What it means— Single-family home starts were up 3.2% last month, whereas multi-family home starts jumped 17.1%. Overall housing starts peaked at 1.8 million units in April 2022. We’ve covered this ground before. It looks like builders are very sensitive to affordability and foot traffic and don’t want to be stuck with a lot of inventory. With mortgage rates around 7.5%, don’t be surprised if housing starts ease lower in the months ahead to keep inventory at a manageable level. Evidence is in homebuilder stocks are finally weakening.
September Existing Home Sales Dropped 2.0%, Down 15.4% Over Last Year… Even though sales eased, the median existing-home sale price grew 2.8% over last September and recorded three consecutive months of gains.
What it means— Inventory increased a smidge to 1.13 million units available, the equivalent of 3.4 months of supply at the current sales rate. We’re still held back by interest rates. People with low-rate mortgages from the “time that interest rates forgot” (2010 to June 2022) and current buyers are watching rates turn their dreams of home ownership into nightmares. When the Fed eventually lowers overnight rates, mortgage rates should dip a bit, but don’t expect your next mortgage rate to start with a “3.” Don’t expect the housing market to come out of the deep freeze before next year, because neither buyers nor sellers are motivated to move.
SURPRISE! Savannah, GA, Man Gets $1.4 Million Speeding Ticket… Connor Cato was surprised to receive such an expensive ticket for driving 90 mph in a 55-mph zone. He called the court but was informed he had to pay the citation or appear in court. Apparently, in Savannah, anyone clocked at more than 35 mph over the speed limit must appear in court, so the $1.4 million fine is just a placeholder. The actual fine cannot be more than $1,000 plus court costs. Joshua Peacock, spokesman for the city government, said the huge fine was automatically generated by their citation software and was not meant to scare people into court. Right. Threatening people with an exorbitant fine when the city’s legal limit is 99.93% less than that is “just a placeholder.” It’s odd that the citation software is not coded to inform anyone clocked at more than 35 mph over the limit that they must appear in court, where the maximum fine could be $1,000, instead of a six-figure fine as a placeholder.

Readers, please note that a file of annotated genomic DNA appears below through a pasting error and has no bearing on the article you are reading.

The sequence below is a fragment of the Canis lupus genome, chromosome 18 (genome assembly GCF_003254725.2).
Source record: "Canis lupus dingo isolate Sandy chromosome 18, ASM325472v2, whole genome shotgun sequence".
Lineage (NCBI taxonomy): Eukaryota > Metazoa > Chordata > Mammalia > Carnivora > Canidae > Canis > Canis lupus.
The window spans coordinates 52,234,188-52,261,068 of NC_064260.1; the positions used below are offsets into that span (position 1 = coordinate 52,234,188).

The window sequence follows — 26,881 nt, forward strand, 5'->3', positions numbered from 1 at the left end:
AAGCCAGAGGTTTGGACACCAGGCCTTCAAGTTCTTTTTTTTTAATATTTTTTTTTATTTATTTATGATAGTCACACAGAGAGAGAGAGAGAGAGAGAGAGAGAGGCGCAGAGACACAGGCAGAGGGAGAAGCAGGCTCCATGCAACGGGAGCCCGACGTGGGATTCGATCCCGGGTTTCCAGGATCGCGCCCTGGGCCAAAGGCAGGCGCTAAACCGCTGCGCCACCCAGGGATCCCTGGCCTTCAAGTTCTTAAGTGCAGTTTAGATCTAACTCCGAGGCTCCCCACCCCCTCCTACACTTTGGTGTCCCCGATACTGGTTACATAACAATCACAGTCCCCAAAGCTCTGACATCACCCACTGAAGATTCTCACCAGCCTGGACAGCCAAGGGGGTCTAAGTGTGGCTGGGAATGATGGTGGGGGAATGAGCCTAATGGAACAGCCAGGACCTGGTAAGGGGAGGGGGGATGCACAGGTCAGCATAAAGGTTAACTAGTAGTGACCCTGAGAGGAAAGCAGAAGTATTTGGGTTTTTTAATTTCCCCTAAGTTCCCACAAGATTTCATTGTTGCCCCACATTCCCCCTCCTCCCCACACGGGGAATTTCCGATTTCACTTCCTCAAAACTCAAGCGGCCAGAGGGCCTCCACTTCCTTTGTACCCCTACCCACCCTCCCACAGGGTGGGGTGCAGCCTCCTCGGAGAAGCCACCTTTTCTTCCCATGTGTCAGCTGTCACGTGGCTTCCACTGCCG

Data supplied by HS Dent Research